Dono, Doni & Lesi
Dono is the registered owner of a parcel of land in Naga City. Moved by pure liberality, Dono donated around 600 sqm of this parcel of land to Doni through a Deed of Donation. The Deed of Donation included an automatic revocation clause which states:
“That the condition of this donation is that the DONEE shall use the above-described portion of land subject of the present
donation for no other purpose except the construction of a building to be owned and to be constructed by the above-named DONEE to house his offices to be used by the DONEE, in connection with its functions under its charter and by-laws xxx xxx, PROVIDED FURTHERMORE, that the DONEE shall not sell, mortgage or encumber the property herein donated including any and all improvements thereon in
favor of any party and provided, lastly, that the construction of the building or buildings referred to above shall be commenced within a period of one (1) year from and after the execution of this
donation, otherwise, this donation shall be deemed automatically revoked and voided and of no further force and effect.”
Doni accepted the donation in accordance with the formalities of law and complied with conditions stated in the deed.
Years later, Doni entered into a Contract of Lease with Lesi over the donated property. Under the Contract of Lease, Doni Corporation leased the property to Lesi for a period of 20 years. Lesi thereafter took actual possession of the property.
Upon learning of the lease, Dono wrote Lesi regarding the building it built on the property. Dono requested Lesi to show proof of ownership or any other legal document as legal basis for his possession. No proof was ever presented. Dono then left Lesi undisturbed and merely tolerated its possession of the property.
Meanwhile, Dono wrote to Lesi anew. In this letter, Dono stated that Lesi ’s occupation of the property was by mere tolerance of Dono. Since it is now in need of the land, Dono then demanded Lesi vacate the property and surrender its peaceful possession. Naturally, Lesi refused to comply with the demand.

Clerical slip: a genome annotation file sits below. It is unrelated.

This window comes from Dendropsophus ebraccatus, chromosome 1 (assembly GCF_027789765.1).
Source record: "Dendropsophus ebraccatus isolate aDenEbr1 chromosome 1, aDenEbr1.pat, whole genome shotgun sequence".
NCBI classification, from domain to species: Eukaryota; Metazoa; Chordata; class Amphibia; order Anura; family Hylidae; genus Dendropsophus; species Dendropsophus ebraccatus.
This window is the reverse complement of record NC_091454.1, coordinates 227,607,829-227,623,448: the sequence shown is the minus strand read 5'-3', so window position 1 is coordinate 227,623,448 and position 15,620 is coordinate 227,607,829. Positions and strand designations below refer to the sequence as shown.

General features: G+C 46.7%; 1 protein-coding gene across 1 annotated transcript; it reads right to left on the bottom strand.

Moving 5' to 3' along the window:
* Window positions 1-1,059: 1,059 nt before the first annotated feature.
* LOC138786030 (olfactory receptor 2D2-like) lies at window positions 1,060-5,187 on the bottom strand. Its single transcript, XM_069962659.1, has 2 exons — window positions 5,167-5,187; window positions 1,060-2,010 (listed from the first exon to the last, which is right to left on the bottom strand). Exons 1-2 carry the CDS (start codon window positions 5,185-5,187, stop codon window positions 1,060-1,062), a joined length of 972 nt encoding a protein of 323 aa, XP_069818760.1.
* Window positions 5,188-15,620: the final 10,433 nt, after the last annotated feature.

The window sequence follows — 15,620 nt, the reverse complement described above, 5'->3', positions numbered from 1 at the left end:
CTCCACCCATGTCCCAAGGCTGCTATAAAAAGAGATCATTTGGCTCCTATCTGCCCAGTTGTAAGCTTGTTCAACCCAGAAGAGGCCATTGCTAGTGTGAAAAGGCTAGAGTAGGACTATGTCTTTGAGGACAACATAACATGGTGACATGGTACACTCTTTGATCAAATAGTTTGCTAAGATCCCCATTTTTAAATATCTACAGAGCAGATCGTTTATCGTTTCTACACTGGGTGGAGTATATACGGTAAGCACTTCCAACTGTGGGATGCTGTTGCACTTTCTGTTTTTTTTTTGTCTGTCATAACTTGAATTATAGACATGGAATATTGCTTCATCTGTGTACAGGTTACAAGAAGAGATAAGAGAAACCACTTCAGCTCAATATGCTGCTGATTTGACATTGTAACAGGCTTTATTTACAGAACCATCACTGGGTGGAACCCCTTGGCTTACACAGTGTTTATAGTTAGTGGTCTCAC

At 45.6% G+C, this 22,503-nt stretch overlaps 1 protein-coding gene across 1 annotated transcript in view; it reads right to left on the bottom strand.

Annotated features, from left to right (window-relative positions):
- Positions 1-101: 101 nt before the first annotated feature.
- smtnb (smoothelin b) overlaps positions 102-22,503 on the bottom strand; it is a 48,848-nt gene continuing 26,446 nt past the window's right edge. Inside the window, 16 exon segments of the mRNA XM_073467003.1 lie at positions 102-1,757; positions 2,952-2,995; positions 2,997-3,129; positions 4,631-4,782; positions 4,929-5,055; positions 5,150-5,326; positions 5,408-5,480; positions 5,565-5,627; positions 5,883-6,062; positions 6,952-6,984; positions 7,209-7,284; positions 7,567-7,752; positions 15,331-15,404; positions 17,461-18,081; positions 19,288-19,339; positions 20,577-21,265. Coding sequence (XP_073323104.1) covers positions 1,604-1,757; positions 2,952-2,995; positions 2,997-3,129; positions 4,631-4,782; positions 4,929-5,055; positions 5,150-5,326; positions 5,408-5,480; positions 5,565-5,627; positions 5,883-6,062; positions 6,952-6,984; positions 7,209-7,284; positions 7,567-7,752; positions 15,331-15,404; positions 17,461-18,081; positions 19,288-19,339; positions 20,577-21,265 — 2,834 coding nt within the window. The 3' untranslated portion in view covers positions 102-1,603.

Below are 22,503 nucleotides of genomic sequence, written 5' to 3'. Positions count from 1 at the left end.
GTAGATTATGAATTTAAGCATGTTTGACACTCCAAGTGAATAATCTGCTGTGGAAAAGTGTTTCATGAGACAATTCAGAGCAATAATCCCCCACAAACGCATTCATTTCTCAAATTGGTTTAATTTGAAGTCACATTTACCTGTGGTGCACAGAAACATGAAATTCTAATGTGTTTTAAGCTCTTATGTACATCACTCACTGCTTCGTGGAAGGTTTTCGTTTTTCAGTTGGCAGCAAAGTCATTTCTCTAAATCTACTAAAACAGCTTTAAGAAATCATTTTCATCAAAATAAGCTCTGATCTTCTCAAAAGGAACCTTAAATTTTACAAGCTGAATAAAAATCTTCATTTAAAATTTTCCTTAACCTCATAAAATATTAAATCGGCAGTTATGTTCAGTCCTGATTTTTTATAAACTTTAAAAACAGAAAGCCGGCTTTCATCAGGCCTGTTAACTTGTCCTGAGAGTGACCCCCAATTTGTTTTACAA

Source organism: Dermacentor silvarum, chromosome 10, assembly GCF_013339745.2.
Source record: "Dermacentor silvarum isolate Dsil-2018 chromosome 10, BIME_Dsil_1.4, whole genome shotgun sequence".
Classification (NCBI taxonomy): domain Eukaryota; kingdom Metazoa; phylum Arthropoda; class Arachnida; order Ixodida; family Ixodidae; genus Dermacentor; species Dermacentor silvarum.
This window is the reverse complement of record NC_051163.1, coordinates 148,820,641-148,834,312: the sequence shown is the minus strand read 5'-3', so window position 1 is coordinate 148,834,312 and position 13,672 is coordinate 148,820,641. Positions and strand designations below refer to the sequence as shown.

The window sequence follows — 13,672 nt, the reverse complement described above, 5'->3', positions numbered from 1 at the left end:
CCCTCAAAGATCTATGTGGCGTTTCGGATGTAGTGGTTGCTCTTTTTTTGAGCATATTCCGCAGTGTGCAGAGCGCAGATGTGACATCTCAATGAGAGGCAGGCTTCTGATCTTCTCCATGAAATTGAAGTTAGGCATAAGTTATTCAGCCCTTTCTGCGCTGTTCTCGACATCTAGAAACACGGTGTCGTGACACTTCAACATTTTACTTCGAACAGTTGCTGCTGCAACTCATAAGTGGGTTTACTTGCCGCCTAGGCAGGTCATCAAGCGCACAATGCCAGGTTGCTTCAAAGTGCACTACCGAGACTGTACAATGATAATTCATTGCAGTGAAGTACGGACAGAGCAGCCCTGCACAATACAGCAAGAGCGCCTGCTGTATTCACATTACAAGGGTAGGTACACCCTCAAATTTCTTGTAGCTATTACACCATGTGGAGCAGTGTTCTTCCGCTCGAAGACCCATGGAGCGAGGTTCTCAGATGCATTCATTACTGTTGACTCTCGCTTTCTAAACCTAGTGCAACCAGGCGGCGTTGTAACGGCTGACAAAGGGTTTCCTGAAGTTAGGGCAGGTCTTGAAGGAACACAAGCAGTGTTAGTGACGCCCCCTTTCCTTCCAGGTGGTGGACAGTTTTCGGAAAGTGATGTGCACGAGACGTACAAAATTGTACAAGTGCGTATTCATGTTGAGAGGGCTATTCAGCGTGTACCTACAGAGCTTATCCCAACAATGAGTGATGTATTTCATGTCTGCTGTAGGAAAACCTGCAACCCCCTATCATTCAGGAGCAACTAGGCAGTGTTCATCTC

Dono then revoked its donation through a Deed of Revocation of Donation.
Dono asserted that Doni Corporation violated the conditions in the Deed of Donation when it leased the property to Lesi. Thus, invoking the automatic revocation clause in the Deed of Donation, Dono revoked, annulled and declared void the Deed of Donation. Doni never challenged this revocation.
Due to Lesi’s refusal to surrender the premises, Dono filed an action for unlawful detainer suit against the former. Dono prayed that Lesi be ordered to vacate the property and surrender to petitioner its peaceful possession, and to pay reasonable compensation for the use of the said premises.
Q: What is the nature of an unlawful detainer suit?
A: An action for unlawful detainer pertains to specific circumstances of dispossession.
It refers to a situation where the current occupant of the property initially obtained possession lawfully. This possession only became unlawful due to the expiration of the right to possess which may be a contract, express or implied, or by mere tolerance. Actions for unlawful detainer involve only the question of actual possession.
In this action, courts are asked to ascertain which